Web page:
Personally I think that these are more suited to making and receiving calls on the go. Getting the call in double-mono was certainly a more involving experience and I could definitely pay more attention to the caller.

The sound can be heard by others I’d you crank it up full but it’s no worse than regular in-ear headphones on full blast.

Review   AfterShokz Bluez bluetooth headphones

The bone-conduction technology is an interesting part of this and there’s information on the AfterShockz website that tells you more about it..

Sound waves can also get to the inner ear through direct vibration of the bones in the head which carry the vibrations directly to the inner ear, bypassing the eardrums. This is how a person hears his or her own voice, and also how whales hear.

I’ve now got mental images of whales with headphones on for some reason, but I have to say that the bone-conduction thing works quite well. It can feel a little strange, especially when you feel your face vibrating a little, but it definitely does put that music into your head. I don’t think it’ll give you that totally immersive experience that in-ear headphones do, but the quality is good even if it’s not quite as loud.

Personally, if you do want to use this for music, I’d say that the sound quality is decent enough but it’s not going to replace the high-end over-the-ear headphones or those moments when you want to blow your ear-drums off as it doesn’t quite go loud enough to do that. That said, if you’re doing exercise and sweating quite a bit this will definitely tick a big box as the in-ear headphones always tend to slip out of your ears.

You can get these for £99.95 and I’d definitely recommend them to people who are hopping in and out of various cars, doing sport or need to hear the environment around them. They look cool and they work well.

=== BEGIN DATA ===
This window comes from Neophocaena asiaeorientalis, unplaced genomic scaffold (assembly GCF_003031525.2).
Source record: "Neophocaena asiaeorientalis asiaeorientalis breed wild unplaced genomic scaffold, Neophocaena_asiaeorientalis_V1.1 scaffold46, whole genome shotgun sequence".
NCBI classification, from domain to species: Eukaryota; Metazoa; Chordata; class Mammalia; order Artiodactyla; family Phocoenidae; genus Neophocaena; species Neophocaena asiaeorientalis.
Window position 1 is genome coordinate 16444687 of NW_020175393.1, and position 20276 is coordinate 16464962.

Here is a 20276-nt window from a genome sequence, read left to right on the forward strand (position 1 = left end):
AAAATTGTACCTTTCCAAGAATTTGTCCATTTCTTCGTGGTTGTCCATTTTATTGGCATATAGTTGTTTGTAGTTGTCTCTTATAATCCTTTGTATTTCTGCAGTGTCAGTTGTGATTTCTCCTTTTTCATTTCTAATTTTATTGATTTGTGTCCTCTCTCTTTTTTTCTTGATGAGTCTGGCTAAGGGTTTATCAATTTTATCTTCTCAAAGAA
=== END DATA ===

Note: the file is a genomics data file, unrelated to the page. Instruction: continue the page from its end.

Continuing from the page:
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  • recumbent

    Do these things “leak” sound?
    The thing about a personal music player is that the music is supposed to be, erm, personal and whilst I may be almost the only person that worries that “if you can hear it its too loud” – I do actually care enough to want to make sure that that is not the case (-:

    • Gears

      Yes, and that’s a very good point (I’ve just updated the review to mention this), you can hear it, however the volume pumping into your bones isn’t as loud as those in-ear headphones, so when it’s on “max” on these then others can hear it a little.

  • Steve

    Leigh, thanks for the review. I cycle most days and so these might be just the thing. With bone-conduction, what’s the bass like (or lack of it)?

    • Gears


      Evening fella and thanks for the question. I tell you what, I think this deserves a video so I’ll record one and get it on the site in a day or two. Hang tight.

      • Steve

        Cheers :)

  • wubanger

    I love the military bone conduction system, however as a pacifist, is there any possibility of them making some civilian bone conduction models?

    Yes, I’m being a twit. :)